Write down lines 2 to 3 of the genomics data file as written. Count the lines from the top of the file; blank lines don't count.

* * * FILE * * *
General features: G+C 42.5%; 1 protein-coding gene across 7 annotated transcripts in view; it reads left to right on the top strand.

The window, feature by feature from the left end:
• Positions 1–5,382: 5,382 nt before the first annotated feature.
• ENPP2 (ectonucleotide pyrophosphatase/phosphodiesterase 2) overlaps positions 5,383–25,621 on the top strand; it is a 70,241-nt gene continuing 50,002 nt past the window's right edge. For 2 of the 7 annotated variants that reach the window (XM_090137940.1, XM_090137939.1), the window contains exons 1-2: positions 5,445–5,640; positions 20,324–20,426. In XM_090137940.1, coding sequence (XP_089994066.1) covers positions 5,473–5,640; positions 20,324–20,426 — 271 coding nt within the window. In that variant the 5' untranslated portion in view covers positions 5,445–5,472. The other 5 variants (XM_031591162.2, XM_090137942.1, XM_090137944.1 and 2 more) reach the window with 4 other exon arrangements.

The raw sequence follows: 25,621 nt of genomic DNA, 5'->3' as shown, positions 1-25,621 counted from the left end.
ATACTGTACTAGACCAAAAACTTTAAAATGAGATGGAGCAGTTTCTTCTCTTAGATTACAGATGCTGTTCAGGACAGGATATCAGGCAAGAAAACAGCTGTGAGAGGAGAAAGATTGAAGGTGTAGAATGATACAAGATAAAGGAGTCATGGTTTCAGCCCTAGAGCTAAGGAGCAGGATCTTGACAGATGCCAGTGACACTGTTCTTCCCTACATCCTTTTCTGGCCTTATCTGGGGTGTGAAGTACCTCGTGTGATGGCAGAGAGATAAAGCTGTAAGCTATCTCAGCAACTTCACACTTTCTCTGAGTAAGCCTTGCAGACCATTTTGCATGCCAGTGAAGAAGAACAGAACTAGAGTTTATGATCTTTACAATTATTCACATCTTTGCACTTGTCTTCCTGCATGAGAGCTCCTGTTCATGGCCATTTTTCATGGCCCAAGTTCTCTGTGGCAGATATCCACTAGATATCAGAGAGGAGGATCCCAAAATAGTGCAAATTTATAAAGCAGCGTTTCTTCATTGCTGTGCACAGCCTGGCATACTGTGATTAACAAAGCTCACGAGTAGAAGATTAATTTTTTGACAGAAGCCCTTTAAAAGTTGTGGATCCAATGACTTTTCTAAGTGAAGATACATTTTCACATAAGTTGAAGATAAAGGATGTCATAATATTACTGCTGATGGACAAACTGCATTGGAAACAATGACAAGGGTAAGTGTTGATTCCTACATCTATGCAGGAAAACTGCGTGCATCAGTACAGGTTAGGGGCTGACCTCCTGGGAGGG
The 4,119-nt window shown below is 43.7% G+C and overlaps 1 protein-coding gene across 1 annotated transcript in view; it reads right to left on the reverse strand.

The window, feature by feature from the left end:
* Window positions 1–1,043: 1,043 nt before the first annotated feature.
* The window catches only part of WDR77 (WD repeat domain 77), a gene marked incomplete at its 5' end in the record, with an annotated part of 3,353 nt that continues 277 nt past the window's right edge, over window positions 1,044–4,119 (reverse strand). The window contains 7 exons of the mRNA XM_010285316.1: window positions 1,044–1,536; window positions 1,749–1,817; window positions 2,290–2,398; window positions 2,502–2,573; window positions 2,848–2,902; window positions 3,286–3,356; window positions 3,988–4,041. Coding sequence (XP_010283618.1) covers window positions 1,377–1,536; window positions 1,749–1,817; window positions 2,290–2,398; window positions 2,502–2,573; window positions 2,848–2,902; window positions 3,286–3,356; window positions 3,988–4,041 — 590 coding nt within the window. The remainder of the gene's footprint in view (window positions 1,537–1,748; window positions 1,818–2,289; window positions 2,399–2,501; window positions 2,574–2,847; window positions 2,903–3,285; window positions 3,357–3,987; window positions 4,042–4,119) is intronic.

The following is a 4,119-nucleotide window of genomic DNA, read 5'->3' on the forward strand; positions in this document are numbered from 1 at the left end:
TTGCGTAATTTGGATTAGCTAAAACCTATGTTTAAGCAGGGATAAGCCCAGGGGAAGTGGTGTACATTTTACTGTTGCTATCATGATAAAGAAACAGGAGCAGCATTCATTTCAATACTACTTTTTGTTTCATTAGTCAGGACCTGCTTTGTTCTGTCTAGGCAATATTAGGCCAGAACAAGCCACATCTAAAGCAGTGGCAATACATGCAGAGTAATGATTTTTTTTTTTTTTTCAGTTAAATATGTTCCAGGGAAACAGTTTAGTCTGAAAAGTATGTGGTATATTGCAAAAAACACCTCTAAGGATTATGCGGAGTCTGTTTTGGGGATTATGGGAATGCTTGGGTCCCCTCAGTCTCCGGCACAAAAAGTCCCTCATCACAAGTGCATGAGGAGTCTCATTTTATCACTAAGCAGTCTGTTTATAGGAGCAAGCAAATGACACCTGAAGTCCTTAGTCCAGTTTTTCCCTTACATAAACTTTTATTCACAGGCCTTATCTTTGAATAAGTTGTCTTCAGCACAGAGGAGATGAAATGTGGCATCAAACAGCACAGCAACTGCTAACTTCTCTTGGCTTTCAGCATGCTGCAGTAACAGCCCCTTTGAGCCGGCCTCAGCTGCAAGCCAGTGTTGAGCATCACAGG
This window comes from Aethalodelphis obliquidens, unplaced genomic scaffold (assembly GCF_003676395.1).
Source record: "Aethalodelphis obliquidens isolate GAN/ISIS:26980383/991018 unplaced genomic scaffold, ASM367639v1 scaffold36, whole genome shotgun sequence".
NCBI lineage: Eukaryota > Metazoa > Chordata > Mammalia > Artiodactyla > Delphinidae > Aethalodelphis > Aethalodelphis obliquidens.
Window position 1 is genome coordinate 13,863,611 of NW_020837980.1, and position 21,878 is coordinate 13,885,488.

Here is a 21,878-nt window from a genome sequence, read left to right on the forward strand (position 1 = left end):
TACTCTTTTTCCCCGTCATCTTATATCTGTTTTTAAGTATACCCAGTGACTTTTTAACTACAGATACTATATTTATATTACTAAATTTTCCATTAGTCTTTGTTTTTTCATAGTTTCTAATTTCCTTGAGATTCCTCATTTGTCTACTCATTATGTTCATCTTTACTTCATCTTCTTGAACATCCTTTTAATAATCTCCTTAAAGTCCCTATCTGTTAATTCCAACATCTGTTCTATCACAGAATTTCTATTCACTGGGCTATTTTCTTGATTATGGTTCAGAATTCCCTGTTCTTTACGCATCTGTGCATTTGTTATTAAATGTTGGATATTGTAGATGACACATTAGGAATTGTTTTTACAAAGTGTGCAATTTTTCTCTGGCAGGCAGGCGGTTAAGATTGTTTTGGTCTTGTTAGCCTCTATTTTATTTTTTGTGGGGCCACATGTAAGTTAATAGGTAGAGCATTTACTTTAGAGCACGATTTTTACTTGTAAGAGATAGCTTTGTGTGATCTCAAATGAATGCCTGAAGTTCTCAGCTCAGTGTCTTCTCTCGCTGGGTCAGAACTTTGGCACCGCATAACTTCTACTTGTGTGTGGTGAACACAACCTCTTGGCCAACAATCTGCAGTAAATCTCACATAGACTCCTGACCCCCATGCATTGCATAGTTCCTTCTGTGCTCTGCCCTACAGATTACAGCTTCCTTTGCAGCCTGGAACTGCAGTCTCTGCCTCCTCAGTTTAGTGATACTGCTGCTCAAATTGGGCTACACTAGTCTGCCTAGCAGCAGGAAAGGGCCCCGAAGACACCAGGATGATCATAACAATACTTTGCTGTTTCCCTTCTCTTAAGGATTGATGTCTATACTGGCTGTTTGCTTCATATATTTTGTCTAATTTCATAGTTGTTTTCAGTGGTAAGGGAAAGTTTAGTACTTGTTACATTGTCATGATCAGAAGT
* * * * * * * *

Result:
The window, feature by feature from the left end:
• Positions 1–5,382: 5,382 nt before the first annotated feature.